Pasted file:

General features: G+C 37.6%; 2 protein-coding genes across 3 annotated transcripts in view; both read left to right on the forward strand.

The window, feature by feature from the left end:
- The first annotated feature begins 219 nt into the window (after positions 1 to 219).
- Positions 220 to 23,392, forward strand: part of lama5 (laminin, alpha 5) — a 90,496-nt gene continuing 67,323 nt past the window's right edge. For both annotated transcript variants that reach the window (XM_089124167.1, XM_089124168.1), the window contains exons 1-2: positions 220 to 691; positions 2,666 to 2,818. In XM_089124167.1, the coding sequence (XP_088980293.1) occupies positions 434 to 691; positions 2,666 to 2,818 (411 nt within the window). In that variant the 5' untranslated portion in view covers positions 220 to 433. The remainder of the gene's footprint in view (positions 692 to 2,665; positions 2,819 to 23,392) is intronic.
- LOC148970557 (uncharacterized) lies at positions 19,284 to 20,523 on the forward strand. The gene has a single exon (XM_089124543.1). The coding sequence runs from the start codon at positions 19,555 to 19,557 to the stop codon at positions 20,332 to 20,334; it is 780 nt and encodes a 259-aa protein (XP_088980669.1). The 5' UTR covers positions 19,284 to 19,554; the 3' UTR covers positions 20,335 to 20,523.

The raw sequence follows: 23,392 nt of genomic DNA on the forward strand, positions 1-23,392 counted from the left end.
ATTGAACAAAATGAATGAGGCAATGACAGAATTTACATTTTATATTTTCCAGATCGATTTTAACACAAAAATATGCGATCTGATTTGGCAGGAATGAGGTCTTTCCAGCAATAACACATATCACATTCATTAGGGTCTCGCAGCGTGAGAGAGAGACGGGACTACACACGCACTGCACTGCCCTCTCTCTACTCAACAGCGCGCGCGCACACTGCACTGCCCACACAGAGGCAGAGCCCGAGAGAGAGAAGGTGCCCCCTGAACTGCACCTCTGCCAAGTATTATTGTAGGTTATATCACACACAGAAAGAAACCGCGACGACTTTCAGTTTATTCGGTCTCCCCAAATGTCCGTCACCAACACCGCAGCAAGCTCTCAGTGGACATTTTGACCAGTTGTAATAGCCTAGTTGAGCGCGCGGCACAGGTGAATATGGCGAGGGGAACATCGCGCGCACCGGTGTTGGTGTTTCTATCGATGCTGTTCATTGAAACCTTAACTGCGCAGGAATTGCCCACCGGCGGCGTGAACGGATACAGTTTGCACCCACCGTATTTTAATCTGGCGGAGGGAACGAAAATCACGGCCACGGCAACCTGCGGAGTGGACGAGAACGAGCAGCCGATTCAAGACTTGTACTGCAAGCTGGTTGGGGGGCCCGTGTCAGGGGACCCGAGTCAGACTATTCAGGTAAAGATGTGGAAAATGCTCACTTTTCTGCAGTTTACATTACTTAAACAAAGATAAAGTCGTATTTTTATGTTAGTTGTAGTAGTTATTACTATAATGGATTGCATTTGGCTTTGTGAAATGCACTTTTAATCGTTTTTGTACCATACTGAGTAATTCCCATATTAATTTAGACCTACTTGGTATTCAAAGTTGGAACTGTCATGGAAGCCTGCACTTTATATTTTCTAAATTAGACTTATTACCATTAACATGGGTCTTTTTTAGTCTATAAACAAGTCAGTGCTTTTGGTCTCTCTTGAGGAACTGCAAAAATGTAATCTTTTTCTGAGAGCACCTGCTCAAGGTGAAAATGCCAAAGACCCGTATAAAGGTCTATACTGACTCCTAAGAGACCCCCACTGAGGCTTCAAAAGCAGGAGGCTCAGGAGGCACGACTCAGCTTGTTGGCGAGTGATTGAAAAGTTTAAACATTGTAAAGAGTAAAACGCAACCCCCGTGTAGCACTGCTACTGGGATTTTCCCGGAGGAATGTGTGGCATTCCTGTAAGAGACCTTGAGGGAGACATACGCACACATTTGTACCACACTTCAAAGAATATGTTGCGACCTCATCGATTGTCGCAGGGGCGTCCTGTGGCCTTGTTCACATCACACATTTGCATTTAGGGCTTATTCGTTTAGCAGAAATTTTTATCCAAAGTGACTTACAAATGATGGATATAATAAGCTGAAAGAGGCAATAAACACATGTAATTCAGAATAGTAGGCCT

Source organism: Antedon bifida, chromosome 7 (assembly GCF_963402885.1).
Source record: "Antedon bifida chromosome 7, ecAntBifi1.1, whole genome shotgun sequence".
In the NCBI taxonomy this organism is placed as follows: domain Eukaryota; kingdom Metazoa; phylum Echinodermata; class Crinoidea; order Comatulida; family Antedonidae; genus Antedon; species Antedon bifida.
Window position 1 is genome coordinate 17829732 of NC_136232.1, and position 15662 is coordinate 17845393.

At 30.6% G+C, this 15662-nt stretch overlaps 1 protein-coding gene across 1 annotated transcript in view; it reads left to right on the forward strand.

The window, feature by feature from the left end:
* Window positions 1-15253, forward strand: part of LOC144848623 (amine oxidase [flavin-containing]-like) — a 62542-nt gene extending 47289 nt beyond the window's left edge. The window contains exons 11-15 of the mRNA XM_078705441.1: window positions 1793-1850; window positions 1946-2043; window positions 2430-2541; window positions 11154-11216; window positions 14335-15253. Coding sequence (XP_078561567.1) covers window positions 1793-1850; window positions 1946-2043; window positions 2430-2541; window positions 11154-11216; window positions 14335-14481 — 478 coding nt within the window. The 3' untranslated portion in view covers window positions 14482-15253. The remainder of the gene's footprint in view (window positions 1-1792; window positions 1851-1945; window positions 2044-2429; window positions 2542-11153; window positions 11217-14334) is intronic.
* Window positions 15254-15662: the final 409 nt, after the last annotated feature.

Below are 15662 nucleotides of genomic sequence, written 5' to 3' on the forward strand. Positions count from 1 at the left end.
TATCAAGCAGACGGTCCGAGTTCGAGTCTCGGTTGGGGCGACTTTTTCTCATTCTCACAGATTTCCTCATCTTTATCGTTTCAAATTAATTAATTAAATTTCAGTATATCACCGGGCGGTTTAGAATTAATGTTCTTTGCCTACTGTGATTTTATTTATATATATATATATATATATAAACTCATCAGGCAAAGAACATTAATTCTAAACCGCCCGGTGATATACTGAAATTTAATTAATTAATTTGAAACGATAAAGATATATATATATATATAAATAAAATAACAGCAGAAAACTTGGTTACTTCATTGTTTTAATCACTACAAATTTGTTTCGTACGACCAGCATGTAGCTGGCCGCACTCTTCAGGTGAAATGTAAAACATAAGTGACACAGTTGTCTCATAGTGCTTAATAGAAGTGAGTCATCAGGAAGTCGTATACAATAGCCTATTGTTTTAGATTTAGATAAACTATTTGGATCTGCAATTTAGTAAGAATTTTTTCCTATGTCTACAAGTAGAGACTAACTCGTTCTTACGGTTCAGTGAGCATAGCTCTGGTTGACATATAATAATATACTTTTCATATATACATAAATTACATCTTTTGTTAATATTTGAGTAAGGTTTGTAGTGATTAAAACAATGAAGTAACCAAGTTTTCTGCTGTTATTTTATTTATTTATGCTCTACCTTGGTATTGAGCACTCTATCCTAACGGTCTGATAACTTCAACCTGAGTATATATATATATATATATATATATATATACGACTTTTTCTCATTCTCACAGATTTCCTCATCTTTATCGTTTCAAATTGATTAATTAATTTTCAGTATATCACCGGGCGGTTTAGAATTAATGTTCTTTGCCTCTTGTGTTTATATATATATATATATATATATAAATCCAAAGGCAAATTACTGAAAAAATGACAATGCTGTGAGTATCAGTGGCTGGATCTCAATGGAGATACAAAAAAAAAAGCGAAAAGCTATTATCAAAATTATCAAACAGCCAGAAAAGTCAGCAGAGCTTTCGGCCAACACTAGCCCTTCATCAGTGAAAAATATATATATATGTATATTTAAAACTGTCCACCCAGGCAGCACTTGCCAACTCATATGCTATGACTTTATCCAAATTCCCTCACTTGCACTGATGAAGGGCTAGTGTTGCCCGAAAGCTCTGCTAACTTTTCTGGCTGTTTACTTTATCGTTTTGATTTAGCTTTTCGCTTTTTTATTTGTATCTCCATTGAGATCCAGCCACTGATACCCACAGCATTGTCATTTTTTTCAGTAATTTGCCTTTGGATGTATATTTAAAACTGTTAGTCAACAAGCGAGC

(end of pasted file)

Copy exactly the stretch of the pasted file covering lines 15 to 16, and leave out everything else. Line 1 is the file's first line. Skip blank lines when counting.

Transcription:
* Window positions 15254-15662: the final 409 nt, after the last annotated feature.

Below are 15662 nucleotides of genomic sequence, written 5' to 3' on the forward strand. Positions count from 1 at the left end.